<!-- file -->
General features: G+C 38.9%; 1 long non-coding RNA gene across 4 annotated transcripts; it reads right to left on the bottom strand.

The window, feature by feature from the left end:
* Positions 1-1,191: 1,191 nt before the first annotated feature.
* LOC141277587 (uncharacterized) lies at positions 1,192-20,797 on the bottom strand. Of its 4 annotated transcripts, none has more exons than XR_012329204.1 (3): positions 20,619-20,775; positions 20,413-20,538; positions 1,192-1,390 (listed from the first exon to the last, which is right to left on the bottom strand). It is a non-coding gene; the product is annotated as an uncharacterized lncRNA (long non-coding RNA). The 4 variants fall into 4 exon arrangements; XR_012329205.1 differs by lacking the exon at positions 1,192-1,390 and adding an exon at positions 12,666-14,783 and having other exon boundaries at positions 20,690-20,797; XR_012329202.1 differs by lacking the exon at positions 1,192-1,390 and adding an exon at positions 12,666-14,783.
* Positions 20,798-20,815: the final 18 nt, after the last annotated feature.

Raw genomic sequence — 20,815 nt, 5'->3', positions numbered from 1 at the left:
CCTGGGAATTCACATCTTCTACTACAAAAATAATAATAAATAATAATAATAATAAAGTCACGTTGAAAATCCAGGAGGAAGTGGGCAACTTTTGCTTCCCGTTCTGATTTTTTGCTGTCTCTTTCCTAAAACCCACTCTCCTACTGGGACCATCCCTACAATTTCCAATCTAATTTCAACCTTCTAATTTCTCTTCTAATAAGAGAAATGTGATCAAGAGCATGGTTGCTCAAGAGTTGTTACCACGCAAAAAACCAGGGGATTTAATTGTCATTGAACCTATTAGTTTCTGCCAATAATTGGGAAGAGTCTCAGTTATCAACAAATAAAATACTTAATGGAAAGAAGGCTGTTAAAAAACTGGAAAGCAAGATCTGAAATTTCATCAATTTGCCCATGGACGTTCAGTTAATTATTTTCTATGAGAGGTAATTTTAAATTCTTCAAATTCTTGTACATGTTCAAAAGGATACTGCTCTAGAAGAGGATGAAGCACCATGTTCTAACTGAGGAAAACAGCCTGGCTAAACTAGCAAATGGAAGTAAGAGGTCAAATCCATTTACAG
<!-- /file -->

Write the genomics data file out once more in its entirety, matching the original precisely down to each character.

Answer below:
General features: G+C 38.9%; 1 long non-coding RNA gene across 4 annotated transcripts; it reads right to left on the bottom strand.

The window, feature by feature from the left end:
* Positions 1-1,191: 1,191 nt before the first annotated feature.
* LOC141277587 (uncharacterized) lies at positions 1,192-20,797 on the bottom strand. Of its 4 annotated transcripts, none has more exons than XR_012329204.1 (3): positions 20,619-20,775; positions 20,413-20,538; positions 1,192-1,390 (listed from the first exon to the last, which is right to left on the bottom strand). It is a non-coding gene; the product is annotated as an uncharacterized lncRNA (long non-coding RNA). The 4 variants fall into 4 exon arrangements; XR_012329205.1 differs by lacking the exon at positions 1,192-1,390 and adding an exon at positions 12,666-14,783 and having other exon boundaries at positions 20,690-20,797; XR_012329202.1 differs by lacking the exon at positions 1,192-1,390 and adding an exon at positions 12,666-14,783.
* Positions 20,798-20,815: the final 18 nt, after the last annotated feature.

Raw genomic sequence — 20,815 nt, 5'->3', positions numbered from 1 at the left:
CCTGGGAATTCACATCTTCTACTACAAAAATAATAATAAATAATAATAATAATAAAGTCACGTTGAAAATCCAGGAGGAAGTGGGCAACTTTTGCTTCCCGTTCTGATTTTTTGCTGTCTCTTTCCTAAAACCCACTCTCCTACTGGGACCATCCCTACAATTTCCAATCTAATTTCAACCTTCTAATTTCTCTTCTAATAAGAGAAATGTGATCAAGAGCATGGTTGCTCAAGAGTTGTTACCACGCAAAAAACCAGGGGATTTAATTGTCATTGAACCTATTAGTTTCTGCCAATAATTGGGAAGAGTCTCAGTTATCAACAAATAAAATACTTAATGGAAAGAAGGCTGTTAAAAAACTGGAAAGCAAGATCTGAAATTTCATCAATTTGCCCATGGACGTTCAGTTAATTATTTTCTATGAGAGGTAATTTTAAATTCTTCAAATTCTTGTACATGTTCAAAAGGATACTGCTCTAGAAGAGGATGAAGCACCATGTTCTAACTGAGGAAAACAGCCTGGCTAAACTAGCAAATGGAAGTAAGAGGTCAAATCCATTTACAG